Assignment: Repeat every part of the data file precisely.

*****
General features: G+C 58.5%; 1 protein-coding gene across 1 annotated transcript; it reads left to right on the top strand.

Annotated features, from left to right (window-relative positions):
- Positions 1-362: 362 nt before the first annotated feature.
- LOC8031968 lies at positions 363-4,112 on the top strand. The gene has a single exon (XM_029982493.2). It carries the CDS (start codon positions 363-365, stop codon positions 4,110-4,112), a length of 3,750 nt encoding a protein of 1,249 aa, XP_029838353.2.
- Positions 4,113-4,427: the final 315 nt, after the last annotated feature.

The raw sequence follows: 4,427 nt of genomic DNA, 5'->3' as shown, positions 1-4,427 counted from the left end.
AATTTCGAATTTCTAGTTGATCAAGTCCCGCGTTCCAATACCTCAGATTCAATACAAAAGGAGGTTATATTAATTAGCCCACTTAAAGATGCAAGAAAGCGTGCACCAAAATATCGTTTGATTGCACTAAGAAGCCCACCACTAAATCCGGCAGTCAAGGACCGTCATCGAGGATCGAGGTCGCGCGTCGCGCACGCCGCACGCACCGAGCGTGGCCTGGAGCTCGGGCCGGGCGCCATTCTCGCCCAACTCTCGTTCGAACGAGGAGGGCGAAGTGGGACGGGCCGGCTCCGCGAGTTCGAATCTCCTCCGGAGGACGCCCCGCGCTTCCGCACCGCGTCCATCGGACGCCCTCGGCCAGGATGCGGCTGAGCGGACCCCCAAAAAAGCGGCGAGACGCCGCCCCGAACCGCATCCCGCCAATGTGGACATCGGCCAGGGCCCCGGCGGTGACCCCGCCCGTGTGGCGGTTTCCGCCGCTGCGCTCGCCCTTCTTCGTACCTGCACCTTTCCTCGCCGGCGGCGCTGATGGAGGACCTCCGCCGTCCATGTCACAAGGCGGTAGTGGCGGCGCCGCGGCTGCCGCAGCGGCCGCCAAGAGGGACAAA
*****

General features: G+C 58.5%; 1 protein-coding gene across 1 annotated transcript; it reads left to right on the top strand.

Annotated features, from left to right (window-relative positions):
- Positions 1-362: 362 nt before the first annotated feature.
- LOC8031968 lies at positions 363-4,112 on the top strand. The gene has a single exon (XM_029982493.2). It carries the CDS (start codon positions 363-365, stop codon positions 4,110-4,112), a length of 3,750 nt encoding a protein of 1,249 aa, XP_029838353.2.
- Positions 4,113-4,427: the final 315 nt, after the last annotated feature.

The raw sequence follows: 4,427 nt of genomic DNA, 5'->3' as shown, positions 1-4,427 counted from the left end.
AATTTCGAATTTCTAGTTGATCAAGTCCCGCGTTCCAATACCTCAGATTCAATACAAAAGGAGGTTATATTAATTAGCCCACTTAAAGATGCAAGAAAGCGTGCACCAAAATATCGTTTGATTGCACTAAGAAGCCCACCACTAAATCCGGCAGTCAAGGACCGTCATCGAGGATCGAGGTCGCGCGTCGCGCACGCCGCACGCACCGAGCGTGGCCTGGAGCTCGGGCCGGGCGCCATTCTCGCCCAACTCTCGTTCGAACGAGGAGGGCGAAGTGGGACGGGCCGGCTCCGCGAGTTCGAATCTCCTCCGGAGGACGCCCCGCGCTTCCGCACCGCGTCCATCGGACGCCCTCGGCCAGGATGCGGCTGAGCGGACCCCCAAAAAAGCGGCGAGACGCCGCCCCGAACCGCATCCCGCCAATGTGGACATCGGCCAGGGCCCCGGCGGTGACCCCGCCCGTGTGGCGGTTTCCGCCGCTGCGCTCGCCCTTCTTCGTACCTGCACCTTTCCTCGCCGGCGGCGCTGATGGAGGACCTCCGCCGTCCATGTCACAAGGCGGTAGTGGCGGCGCCGCGGCTGCCGCAGCGGCCGCCAAGAGGGACAAA